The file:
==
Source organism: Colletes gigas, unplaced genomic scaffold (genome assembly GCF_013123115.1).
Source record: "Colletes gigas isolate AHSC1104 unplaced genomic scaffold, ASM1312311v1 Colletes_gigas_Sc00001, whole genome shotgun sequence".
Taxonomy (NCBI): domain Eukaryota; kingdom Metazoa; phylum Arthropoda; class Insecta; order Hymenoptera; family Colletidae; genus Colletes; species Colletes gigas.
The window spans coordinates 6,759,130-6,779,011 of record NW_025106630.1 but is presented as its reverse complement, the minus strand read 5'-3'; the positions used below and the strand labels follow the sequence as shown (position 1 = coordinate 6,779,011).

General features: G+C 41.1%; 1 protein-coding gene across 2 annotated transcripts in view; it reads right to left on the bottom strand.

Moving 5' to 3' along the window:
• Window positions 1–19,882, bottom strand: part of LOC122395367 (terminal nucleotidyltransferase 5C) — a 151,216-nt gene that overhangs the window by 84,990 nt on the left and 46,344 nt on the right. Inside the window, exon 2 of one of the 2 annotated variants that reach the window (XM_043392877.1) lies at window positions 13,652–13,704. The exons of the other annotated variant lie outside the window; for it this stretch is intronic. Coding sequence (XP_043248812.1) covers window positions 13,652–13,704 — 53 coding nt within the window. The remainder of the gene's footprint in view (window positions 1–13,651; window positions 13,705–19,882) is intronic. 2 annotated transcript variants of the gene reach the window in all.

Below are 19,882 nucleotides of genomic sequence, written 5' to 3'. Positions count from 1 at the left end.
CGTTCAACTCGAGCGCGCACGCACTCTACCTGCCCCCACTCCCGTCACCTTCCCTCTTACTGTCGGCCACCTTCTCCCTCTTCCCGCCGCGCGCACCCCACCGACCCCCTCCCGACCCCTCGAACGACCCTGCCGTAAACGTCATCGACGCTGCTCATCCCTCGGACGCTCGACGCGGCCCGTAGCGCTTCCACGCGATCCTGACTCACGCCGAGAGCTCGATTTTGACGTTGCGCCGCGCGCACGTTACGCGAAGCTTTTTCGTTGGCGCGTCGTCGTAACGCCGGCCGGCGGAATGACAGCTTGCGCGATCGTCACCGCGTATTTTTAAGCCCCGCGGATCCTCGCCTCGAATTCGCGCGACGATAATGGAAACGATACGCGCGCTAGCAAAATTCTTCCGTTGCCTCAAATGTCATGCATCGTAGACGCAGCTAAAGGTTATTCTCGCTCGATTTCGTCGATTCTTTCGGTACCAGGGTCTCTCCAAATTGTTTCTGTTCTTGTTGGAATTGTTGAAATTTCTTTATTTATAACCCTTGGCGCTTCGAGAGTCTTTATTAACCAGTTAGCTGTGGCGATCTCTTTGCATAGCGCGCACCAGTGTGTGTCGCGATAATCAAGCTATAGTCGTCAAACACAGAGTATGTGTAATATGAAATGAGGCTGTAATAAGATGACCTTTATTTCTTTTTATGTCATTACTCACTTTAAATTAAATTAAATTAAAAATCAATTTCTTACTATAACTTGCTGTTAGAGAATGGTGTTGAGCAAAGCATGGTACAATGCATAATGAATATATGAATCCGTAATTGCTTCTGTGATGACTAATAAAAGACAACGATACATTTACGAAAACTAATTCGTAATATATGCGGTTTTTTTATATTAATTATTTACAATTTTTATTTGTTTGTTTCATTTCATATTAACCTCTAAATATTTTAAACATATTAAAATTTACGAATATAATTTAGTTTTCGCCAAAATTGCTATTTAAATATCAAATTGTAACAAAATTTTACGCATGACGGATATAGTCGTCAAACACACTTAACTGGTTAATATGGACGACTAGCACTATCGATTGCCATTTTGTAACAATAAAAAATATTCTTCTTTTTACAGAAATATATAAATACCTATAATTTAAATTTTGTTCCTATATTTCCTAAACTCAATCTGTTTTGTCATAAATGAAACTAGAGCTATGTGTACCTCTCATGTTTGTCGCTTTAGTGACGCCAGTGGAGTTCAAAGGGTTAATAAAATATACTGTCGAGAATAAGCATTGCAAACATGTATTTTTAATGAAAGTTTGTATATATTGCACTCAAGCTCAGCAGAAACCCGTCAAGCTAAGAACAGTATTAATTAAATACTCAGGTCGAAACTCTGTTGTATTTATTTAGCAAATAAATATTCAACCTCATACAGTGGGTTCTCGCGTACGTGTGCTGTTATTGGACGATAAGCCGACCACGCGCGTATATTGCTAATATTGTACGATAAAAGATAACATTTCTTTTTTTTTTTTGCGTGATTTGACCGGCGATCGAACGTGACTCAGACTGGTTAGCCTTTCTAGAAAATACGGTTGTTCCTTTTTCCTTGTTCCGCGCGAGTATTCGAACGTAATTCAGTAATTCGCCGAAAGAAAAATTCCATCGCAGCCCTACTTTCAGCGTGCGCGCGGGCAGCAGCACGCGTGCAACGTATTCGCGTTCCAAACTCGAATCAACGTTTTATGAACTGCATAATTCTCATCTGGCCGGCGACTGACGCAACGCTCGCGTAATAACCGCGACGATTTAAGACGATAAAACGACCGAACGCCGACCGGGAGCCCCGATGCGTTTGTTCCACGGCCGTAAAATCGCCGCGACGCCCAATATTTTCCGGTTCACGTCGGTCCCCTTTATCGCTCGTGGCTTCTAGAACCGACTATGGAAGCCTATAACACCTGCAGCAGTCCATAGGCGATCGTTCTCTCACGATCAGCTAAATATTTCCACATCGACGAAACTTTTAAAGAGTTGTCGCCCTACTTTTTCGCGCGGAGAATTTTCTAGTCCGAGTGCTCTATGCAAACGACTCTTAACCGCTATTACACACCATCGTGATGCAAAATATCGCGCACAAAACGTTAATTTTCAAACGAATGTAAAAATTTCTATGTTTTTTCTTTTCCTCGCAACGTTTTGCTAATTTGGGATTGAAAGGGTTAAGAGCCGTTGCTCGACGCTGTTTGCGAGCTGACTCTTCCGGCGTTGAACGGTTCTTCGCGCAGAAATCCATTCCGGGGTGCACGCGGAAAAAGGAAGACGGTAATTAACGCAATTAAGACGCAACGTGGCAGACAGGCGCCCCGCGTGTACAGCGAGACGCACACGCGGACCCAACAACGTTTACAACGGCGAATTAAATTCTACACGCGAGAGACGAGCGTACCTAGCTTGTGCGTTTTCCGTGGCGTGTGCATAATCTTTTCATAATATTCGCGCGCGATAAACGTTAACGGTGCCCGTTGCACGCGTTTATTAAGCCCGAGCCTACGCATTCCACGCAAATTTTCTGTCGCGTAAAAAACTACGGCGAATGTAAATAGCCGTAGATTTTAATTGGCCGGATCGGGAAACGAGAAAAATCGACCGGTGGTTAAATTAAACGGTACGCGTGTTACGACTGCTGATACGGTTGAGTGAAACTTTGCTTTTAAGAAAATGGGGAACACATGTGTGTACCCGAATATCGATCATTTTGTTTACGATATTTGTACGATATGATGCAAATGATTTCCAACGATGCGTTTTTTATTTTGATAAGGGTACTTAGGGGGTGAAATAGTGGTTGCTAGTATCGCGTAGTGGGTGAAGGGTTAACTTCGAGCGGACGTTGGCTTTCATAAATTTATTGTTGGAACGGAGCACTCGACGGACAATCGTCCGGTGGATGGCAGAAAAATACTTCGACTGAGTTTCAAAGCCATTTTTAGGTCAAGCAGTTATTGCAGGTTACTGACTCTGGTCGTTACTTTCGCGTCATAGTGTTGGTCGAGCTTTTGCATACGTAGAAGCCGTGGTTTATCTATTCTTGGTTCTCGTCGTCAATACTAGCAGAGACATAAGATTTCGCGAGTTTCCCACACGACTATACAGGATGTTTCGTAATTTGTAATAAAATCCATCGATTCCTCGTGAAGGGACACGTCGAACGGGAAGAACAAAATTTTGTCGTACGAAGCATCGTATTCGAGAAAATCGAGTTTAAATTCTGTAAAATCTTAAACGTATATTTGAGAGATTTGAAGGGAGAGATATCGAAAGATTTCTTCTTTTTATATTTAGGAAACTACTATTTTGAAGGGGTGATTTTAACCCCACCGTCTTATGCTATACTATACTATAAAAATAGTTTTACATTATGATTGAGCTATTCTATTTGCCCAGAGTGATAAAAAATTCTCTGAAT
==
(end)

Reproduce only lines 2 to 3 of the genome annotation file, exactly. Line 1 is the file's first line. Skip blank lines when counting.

Source record: "Colletes gigas isolate AHSC1104 unplaced genomic scaffold, ASM1312311v1 Colletes_gigas_Sc00001, whole genome shotgun sequence".
Taxonomy (NCBI): domain Eukaryota; kingdom Metazoa; phylum Arthropoda; class Insecta; order Hymenoptera; family Colletidae; genus Colletes; species Colletes gigas.